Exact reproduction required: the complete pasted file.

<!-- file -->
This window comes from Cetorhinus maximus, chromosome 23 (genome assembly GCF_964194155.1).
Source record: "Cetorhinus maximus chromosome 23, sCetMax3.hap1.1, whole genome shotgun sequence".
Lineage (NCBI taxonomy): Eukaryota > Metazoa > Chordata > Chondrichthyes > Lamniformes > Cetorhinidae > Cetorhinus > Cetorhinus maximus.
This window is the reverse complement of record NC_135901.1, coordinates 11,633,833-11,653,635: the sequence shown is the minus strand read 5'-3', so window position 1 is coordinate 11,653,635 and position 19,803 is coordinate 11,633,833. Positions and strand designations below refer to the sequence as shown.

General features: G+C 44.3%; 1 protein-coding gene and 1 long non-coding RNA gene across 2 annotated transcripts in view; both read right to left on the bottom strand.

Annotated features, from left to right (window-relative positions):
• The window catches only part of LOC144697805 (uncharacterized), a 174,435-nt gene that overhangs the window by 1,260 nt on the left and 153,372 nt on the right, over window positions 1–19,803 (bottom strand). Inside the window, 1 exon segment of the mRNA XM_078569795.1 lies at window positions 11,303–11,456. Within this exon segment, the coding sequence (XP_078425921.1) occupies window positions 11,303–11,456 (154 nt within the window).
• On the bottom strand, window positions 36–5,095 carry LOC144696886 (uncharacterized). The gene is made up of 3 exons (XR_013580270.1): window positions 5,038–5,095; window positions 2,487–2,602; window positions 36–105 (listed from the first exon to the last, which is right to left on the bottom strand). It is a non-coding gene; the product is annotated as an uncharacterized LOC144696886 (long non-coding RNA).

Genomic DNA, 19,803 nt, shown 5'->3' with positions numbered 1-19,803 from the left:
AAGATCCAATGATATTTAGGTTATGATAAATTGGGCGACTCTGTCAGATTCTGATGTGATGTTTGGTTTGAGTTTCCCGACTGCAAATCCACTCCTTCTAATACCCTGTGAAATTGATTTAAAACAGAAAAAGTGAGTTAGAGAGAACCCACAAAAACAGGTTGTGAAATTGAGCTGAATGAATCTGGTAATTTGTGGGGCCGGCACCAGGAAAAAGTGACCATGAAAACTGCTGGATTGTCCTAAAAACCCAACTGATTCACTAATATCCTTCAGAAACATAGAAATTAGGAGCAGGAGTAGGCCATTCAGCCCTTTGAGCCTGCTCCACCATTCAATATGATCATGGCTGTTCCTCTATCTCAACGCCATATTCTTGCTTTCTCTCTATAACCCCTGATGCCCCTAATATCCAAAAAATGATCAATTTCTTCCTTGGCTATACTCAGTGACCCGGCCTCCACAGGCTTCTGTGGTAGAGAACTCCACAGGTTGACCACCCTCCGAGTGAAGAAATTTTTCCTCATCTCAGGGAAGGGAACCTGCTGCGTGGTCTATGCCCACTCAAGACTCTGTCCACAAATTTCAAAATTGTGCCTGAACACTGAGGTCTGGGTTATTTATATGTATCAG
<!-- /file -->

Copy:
This window comes from Cetorhinus maximus, chromosome 23 (genome assembly GCF_964194155.1).
Source record: "Cetorhinus maximus chromosome 23, sCetMax3.hap1.1, whole genome shotgun sequence".
Lineage (NCBI taxonomy): Eukaryota > Metazoa > Chordata > Chondrichthyes > Lamniformes > Cetorhinidae > Cetorhinus > Cetorhinus maximus.
This window is the reverse complement of record NC_135901.1, coordinates 11,633,833-11,653,635: the sequence shown is the minus strand read 5'-3', so window position 1 is coordinate 11,653,635 and position 19,803 is coordinate 11,633,833. Positions and strand designations below refer to the sequence as shown.

General features: G+C 44.3%; 1 protein-coding gene and 1 long non-coding RNA gene across 2 annotated transcripts in view; both read right to left on the bottom strand.

Annotated features, from left to right (window-relative positions):
• The window catches only part of LOC144697805 (uncharacterized), a 174,435-nt gene that overhangs the window by 1,260 nt on the left and 153,372 nt on the right, over window positions 1–19,803 (bottom strand). Inside the window, 1 exon segment of the mRNA XM_078569795.1 lies at window positions 11,303–11,456. Within this exon segment, the coding sequence (XP_078425921.1) occupies window positions 11,303–11,456 (154 nt within the window).
• On the bottom strand, window positions 36–5,095 carry LOC144696886 (uncharacterized). The gene is made up of 3 exons (XR_013580270.1): window positions 5,038–5,095; window positions 2,487–2,602; window positions 36–105 (listed from the first exon to the last, which is right to left on the bottom strand). It is a non-coding gene; the product is annotated as an uncharacterized LOC144696886 (long non-coding RNA).

Genomic DNA, 19,803 nt, shown 5'->3' with positions numbered 1-19,803 from the left:
AAGATCCAATGATATTTAGGTTATGATAAATTGGGCGACTCTGTCAGATTCTGATGTGATGTTTGGTTTGAGTTTCCCGACTGCAAATCCACTCCTTCTAATACCCTGTGAAATTGATTTAAAACAGAAAAAGTGAGTTAGAGAGAACCCACAAAAACAGGTTGTGAAATTGAGCTGAATGAATCTGGTAATTTGTGGGGCCGGCACCAGGAAAAAGTGACCATGAAAACTGCTGGATTGTCCTAAAAACCCAACTGATTCACTAATATCCTTCAGAAACATAGAAATTAGGAGCAGGAGTAGGCCATTCAGCCCTTTGAGCCTGCTCCACCATTCAATATGATCATGGCTGTTCCTCTATCTCAACGCCATATTCTTGCTTTCTCTCTATAACCCCTGATGCCCCTAATATCCAAAAAATGATCAATTTCTTCCTTGGCTATACTCAGTGACCCGGCCTCCACAGGCTTCTGTGGTAGAGAACTCCACAGGTTGACCACCCTCCGAGTGAAGAAATTTTTCCTCATCTCAGGGAAGGGAACCTGCTGCGTGGTCTATGCCCACTCAAGACTCTGTCCACAAATTTCAAAATTGTGCCTGAACACTGAGGTCTGGGTTATTTATATGTATCAG